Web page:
6 Effective Ways to Increase your Brain Power
1. Play Mind Games
Actual games and definitely not on humans. Games like Chess, Scrabble or Sudoku are known to sharpen your senses and increase your brain level considerably. Imagine Chess for example, players have to analyze a game many moves ahead and properly evaluate the chess composition. Even when exact calculations are impossible, players can predict the advantages or disadvantages of every move by considering approximate criteria: pawn order, open lines, capturing the center of the chessboard, etc. You must time yourself while trying to navigate through a Chess game, Scrabble or Sudoku to boost processing speed, attention and positive intellectual engagement. People who are cognitively active have better memory as they age. So quiz yourself, flex your brain and improve your memory power.
2. Read Books
Those that read have higher GPA’s, higher intelligence, and general knowledge than those that don’t. Studies have found that analytical thinking is boosted by reading. Readers improve their general knowledge, and more importantly are able to spot patterns quicker. If you can spot patterns quicker, your analytical skills receive a boost. No matter what you’re wanting to do or become, you can’t do it without more knowledge. Reading is an excellent way to get where you’re wanting to go.
Don’t say you don’t have books to read. There is always a library around you. Libraries are probably the best creation man has ever made. Imagine, free knowledge for anyone. It’s like going to a clothing store, “checking out” an outfit, wearing the outfit and returning it in four weeks, free of charge.
3. Learn to Play a Music Instrument
Research suggests that playing an instrument lights up several areas of the brain responsible for different cognitive functions. It can even increase IQ by about seven points, according to several researches. Learning to play the piano—or any musical instrument for that matter—will give you a sense of accomplishment. It will also stimulate your senses and give you energy to tackle other passion projects you might have neglected because of your studies or your job.
Another byproduct of learning to play an instrument is the ability to ‘keep a beat’, which in turn develops your ability to analyze and interpret audio information. This is why adults who took music lessons as a kid have a better aptitude for learning foreign languages.
4. Exercise regularly
Did you know that every time you exercise, you create new brain cells? Any form of exercise increases your heart rate, which gets blood flowing to your brain, thus keeping your memory sharp. For at least 30-45 minutes a day, run, swim, dance or cycle as it benefits your brain health, cognition and even helps enlarge the hippocampus i.e. the catalyst for long term memory in the brain. If that isn’t reason enough to get you off the couch, who knows what is? Just take a 10-15 minute walk around the block or do a few jumping jacks to reboot your brain in case you don’t have time to squeeze in a full workout.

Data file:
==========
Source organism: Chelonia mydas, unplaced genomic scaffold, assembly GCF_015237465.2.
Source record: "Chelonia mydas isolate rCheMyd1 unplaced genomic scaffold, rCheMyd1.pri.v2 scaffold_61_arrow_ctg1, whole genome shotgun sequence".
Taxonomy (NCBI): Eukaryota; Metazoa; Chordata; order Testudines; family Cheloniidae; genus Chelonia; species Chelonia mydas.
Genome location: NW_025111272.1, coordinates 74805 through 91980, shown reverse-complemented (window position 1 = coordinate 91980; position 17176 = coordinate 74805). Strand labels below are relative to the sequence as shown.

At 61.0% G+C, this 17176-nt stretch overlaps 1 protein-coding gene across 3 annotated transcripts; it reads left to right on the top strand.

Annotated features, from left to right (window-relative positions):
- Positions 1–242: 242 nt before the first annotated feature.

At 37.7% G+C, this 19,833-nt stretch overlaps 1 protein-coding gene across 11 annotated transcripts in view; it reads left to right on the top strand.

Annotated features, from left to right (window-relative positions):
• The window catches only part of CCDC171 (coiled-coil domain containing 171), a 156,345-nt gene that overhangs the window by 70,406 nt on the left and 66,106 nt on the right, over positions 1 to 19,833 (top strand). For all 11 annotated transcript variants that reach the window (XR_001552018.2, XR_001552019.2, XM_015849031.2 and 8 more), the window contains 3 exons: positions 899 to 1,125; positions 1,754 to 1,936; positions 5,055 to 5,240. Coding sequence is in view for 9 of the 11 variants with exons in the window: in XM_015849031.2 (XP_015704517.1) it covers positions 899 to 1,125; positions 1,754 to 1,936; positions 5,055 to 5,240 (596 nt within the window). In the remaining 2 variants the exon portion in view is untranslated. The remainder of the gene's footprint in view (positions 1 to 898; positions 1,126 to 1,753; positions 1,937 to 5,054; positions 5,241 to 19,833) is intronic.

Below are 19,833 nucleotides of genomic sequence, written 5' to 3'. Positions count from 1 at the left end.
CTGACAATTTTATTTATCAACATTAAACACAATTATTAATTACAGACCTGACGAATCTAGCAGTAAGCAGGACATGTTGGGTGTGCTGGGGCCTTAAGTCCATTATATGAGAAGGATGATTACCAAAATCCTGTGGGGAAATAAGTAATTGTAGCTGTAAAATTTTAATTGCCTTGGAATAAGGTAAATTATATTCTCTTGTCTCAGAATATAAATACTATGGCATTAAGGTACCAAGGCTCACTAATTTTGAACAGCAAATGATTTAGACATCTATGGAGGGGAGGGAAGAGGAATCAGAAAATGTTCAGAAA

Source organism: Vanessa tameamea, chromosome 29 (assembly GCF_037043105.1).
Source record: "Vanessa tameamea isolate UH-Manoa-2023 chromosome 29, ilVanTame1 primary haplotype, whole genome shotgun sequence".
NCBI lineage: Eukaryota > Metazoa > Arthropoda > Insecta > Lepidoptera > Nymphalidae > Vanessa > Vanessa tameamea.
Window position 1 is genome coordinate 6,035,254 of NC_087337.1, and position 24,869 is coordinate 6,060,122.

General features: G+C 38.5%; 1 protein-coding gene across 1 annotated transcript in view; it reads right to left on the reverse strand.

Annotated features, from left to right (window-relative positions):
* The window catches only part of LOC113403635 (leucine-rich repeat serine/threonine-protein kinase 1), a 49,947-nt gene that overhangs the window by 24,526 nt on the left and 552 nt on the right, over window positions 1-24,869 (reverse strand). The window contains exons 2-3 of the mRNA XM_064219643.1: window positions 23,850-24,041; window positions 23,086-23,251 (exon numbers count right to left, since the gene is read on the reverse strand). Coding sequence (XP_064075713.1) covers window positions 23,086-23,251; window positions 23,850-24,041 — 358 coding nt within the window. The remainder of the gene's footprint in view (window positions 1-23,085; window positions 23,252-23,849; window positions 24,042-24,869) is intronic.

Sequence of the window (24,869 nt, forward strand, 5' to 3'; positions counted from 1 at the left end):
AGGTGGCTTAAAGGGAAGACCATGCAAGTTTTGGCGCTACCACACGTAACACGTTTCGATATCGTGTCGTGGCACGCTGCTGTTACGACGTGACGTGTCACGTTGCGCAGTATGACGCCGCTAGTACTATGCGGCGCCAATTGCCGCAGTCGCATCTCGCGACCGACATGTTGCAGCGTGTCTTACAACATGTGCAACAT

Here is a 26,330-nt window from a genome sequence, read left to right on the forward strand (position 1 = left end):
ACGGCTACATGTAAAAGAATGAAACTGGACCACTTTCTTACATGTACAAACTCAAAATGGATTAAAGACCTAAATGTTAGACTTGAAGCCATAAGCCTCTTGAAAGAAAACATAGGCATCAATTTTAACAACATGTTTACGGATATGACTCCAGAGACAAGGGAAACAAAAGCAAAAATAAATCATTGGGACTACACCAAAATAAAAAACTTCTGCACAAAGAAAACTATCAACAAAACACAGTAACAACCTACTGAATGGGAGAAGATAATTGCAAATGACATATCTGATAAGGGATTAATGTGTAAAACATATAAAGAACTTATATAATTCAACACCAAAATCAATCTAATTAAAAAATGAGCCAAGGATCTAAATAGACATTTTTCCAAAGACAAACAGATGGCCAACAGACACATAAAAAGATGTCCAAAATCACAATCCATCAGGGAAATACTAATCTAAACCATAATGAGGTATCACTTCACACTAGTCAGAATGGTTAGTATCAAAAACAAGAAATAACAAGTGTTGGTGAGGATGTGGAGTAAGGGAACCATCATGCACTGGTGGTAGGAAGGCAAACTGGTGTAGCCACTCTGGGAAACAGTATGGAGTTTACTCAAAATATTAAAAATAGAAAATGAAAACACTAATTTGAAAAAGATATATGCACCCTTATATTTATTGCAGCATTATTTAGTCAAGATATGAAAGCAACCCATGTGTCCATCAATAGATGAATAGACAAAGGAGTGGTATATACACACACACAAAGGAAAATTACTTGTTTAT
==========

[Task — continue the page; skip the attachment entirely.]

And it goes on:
5. Eat healthy meals
Fact: The brain is an energy hungry organ, which comprises 2% of your body’s weight, but gobbles up more than 20% of your daily energy intake. So you need to eat throughout the day to optimise brain power (not too much, not too little) and drink at least eight glasses of water since dehydration can lead to memory loss and confusion. You probably already know that a diet based on fruits, vegetables, whole grains, “healthy” fats (such as olive oil, nuts, fish) and lean protein will provide lots of health benefits, but such a diet can also improve memory. For brain health, though, it’s not just what you eat—it’s also what you don’t eat. Leave out junk foods if you are serious about boosting your brainpower.
Sleep to remember. Yes, the other way around. Your mind is always racing, stealing your peaceful sleep every night, making you so anxious that your brain simply can’t take in new information (let alone remember it). If you have a big presentation tomorrow and you want to remember your speech better or you are in the revision stages and your exams are looking too close for relaxed reading, instead of cramming until the sun comes up, you should get at least six hours of sleep. A single night of sleep deprivation may lead to memory loss and the destruction of brain cells. Lights out!
They say you can’t teach an old dog new tricks, but when it comes to the human brain, there are things you can do to sharpen, adapt and change the vitality of it. To build a better brain, adopt the right stimulation, which can help form new neural pathways that will increase your cognitive abilities, enhance your ability to learn new information and improve your memory.